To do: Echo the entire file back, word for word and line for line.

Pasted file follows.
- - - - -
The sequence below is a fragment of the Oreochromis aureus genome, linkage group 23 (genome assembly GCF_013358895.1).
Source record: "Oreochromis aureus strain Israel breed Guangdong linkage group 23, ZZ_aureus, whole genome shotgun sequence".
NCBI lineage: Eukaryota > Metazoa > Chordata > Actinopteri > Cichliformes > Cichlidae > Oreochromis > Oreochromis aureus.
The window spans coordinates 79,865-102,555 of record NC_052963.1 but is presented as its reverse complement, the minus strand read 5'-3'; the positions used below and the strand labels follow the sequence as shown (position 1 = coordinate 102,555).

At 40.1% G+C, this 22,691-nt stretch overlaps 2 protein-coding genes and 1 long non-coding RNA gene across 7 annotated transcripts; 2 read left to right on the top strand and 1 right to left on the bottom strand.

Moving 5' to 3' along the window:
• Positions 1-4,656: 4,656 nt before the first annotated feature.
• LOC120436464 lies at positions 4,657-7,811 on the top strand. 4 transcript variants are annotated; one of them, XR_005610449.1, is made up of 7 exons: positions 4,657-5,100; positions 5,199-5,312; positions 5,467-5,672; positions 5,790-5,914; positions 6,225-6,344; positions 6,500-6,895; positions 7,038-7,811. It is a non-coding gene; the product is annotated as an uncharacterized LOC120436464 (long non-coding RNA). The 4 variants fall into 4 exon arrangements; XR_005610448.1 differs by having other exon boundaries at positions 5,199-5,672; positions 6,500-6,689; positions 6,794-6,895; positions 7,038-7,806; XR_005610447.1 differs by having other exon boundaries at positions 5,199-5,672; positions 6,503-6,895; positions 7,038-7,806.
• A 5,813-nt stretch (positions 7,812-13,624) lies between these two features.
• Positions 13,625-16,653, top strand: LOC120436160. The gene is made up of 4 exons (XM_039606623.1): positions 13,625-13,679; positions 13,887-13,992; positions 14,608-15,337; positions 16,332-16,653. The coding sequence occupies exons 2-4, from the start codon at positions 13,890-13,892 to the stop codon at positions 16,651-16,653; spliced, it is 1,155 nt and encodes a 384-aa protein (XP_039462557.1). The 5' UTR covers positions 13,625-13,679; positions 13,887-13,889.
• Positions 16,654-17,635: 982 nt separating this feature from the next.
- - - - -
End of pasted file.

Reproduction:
The sequence below is a fragment of the Oreochromis aureus genome, linkage group 23 (genome assembly GCF_013358895.1).
Source record: "Oreochromis aureus strain Israel breed Guangdong linkage group 23, ZZ_aureus, whole genome shotgun sequence".
NCBI lineage: Eukaryota > Metazoa > Chordata > Actinopteri > Cichliformes > Cichlidae > Oreochromis > Oreochromis aureus.
The window spans coordinates 79,865-102,555 of record NC_052963.1 but is presented as its reverse complement, the minus strand read 5'-3'; the positions used below and the strand labels follow the sequence as shown (position 1 = coordinate 102,555).

At 40.1% G+C, this 22,691-nt stretch overlaps 2 protein-coding genes and 1 long non-coding RNA gene across 7 annotated transcripts; 2 read left to right on the top strand and 1 right to left on the bottom strand.

Moving 5' to 3' along the window:
• Positions 1-4,656: 4,656 nt before the first annotated feature.
• LOC120436464 lies at positions 4,657-7,811 on the top strand. 4 transcript variants are annotated; one of them, XR_005610449.1, is made up of 7 exons: positions 4,657-5,100; positions 5,199-5,312; positions 5,467-5,672; positions 5,790-5,914; positions 6,225-6,344; positions 6,500-6,895; positions 7,038-7,811. It is a non-coding gene; the product is annotated as an uncharacterized LOC120436464 (long non-coding RNA). The 4 variants fall into 4 exon arrangements; XR_005610448.1 differs by having other exon boundaries at positions 5,199-5,672; positions 6,500-6,689; positions 6,794-6,895; positions 7,038-7,806; XR_005610447.1 differs by having other exon boundaries at positions 5,199-5,672; positions 6,503-6,895; positions 7,038-7,806.
• A 5,813-nt stretch (positions 7,812-13,624) lies between these two features.
• Positions 13,625-16,653, top strand: LOC120436160. The gene is made up of 4 exons (XM_039606623.1): positions 13,625-13,679; positions 13,887-13,992; positions 14,608-15,337; positions 16,332-16,653. The coding sequence occupies exons 2-4, from the start codon at positions 13,890-13,892 to the stop codon at positions 16,651-16,653; spliced, it is 1,155 nt and encodes a 384-aa protein (XP_039462557.1). The 5' UTR covers positions 13,625-13,679; positions 13,887-13,889.
• Positions 16,654-17,635: 982 nt separating this feature from the next.